A high-value/high-value user is one that performs a wider administrative function than just as a normal user or has access to the company’s mission-critical “crown jewel” applications or data. For instance, users who are network or local admins are high-risk by definition. If they are a mission-critical software admin (e.g., Salesforce, a database, IT security, or C-level officer), they are performing high-risk actions. Is the device a high-risk workstation or server (e.g., server or domain controller)?

If the user or device is high-risk, you really want to find out what happened during the malware program’s dwell time regardless of duration. You can track this by investigating what programs were active and running during the malware program’s activate state, comparing against application logs, or simply asking the user. At some companies, if the mean-time to detect is longer than a few minutes or occurs on a high-risk user or workstation, the high-risk user or admin is automatically sent an email telling them about the infection details and then asks them to report what actions they performed during the involved dates/times. In some cases, the very highest-risk users and devices, if found with a malware program, are subject to a more detailed forensic inspection.

5. How did the malware program get in?

If you want to put down malware and hackers in your environment, you’ll have to figure out how they got onto your devices. Was it user error, unpatched software, zero day, social engineering, misconfiguration, man-in-the-middle (MitM) attack, eavesdropping, or physical attack? One of the best metrics you can get, although also the most difficult, is how the rogue program got in. Sometimes your detection software can tell you. Other times you might need to simply interview the user, with the incident details provided, and ask them how they think it may have happened. It won’t always be accurate, but you’ll be surprised by how only a few personal interviews can provide the necessary data to start seeing an actionable trend.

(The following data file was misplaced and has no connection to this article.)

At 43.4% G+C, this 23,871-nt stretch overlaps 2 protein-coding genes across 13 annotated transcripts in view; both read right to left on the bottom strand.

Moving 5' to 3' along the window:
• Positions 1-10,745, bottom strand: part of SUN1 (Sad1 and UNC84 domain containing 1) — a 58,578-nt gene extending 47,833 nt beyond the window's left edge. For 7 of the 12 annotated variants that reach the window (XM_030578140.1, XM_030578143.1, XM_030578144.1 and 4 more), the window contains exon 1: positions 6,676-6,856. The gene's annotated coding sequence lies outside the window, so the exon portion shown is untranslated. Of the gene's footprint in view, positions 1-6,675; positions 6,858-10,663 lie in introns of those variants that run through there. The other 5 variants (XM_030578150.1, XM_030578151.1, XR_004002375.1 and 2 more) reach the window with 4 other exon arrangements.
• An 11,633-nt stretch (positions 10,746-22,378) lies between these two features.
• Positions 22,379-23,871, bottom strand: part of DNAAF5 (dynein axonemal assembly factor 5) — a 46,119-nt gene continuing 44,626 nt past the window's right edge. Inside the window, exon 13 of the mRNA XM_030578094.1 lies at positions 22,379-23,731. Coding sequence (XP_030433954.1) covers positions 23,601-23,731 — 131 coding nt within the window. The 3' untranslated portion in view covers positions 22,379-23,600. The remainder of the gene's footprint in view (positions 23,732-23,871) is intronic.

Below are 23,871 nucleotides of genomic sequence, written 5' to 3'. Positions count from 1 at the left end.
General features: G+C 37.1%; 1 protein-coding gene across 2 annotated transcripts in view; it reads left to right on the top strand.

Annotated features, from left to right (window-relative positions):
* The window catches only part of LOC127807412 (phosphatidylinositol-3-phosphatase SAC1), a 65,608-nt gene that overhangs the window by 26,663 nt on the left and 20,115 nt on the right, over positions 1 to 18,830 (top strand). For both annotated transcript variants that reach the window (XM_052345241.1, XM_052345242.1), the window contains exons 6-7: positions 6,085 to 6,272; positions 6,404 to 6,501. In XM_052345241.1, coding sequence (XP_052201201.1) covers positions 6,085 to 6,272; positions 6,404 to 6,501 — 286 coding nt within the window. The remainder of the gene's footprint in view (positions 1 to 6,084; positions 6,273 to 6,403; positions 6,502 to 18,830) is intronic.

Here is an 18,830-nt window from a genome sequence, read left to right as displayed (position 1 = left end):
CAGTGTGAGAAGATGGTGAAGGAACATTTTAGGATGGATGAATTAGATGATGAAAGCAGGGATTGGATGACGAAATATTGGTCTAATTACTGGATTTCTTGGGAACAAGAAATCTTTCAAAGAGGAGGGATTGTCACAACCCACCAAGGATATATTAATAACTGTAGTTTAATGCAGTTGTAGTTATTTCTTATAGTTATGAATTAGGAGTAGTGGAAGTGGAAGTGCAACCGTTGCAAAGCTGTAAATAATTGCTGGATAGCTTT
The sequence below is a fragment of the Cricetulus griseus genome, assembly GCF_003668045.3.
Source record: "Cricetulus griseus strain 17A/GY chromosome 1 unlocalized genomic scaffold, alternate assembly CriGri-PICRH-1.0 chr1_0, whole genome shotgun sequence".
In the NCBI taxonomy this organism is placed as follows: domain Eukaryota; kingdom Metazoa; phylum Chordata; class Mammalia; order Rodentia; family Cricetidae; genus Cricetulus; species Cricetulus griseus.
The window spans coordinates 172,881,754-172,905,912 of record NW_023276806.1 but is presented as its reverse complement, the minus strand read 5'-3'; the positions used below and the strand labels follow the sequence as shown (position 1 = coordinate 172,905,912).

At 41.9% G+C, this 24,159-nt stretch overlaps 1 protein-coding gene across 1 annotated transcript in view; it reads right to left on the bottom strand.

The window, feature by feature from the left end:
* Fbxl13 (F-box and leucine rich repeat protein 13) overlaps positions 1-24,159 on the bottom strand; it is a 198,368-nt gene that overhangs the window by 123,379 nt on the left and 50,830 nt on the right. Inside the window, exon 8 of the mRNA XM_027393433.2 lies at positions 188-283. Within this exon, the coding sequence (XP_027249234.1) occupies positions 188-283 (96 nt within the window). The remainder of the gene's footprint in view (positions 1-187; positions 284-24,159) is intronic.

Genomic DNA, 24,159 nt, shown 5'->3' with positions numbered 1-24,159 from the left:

Here’s a bonus metric that is really an amalgam of the previous five.

6. Overall risk trend

Ultimately, senior management wants to see computer security risk go down over time. They really don’t want to know the details. They just want to know that whatever it is that you are doing is making the environment more secure this period over last period, or not. They’d prefer to see that in a pretty picture or a few numbers.

The Holy Grail of computer security metrics is a risk rating figure for each individual and device, aggregated across different departments, business units, and locations, which ultimately all are combined to report a single organizational value. That’s really what management wants!

You can use the individual values to dig into why a particular person, device, department, location, business unit, or configuration seems to be more or less susceptible to malware and use what you find to drive the overall risk figure down.

If your company is only reporting on total number of malware programs detected and removed each time period, choosing to implement any of these better metrics will help you reduce risk far faster.

Fight the good fight!


Roger A. Grimes is a contributing editor. Roger holds more than 40 computer certifications and has authored ten books on computer security. He has been fighting malware and malicious hackers since 1987, beginning with disassembling early DOS viruses. He specializes in protecting host computers from hackers and malware, and consults to companies from the Fortune 100 to small businesses. A frequent industry speaker and educator, Roger currently works for KnowBe4 as the Data-Driven Defense Evangelist and is the author of Cryptography Apocalypse.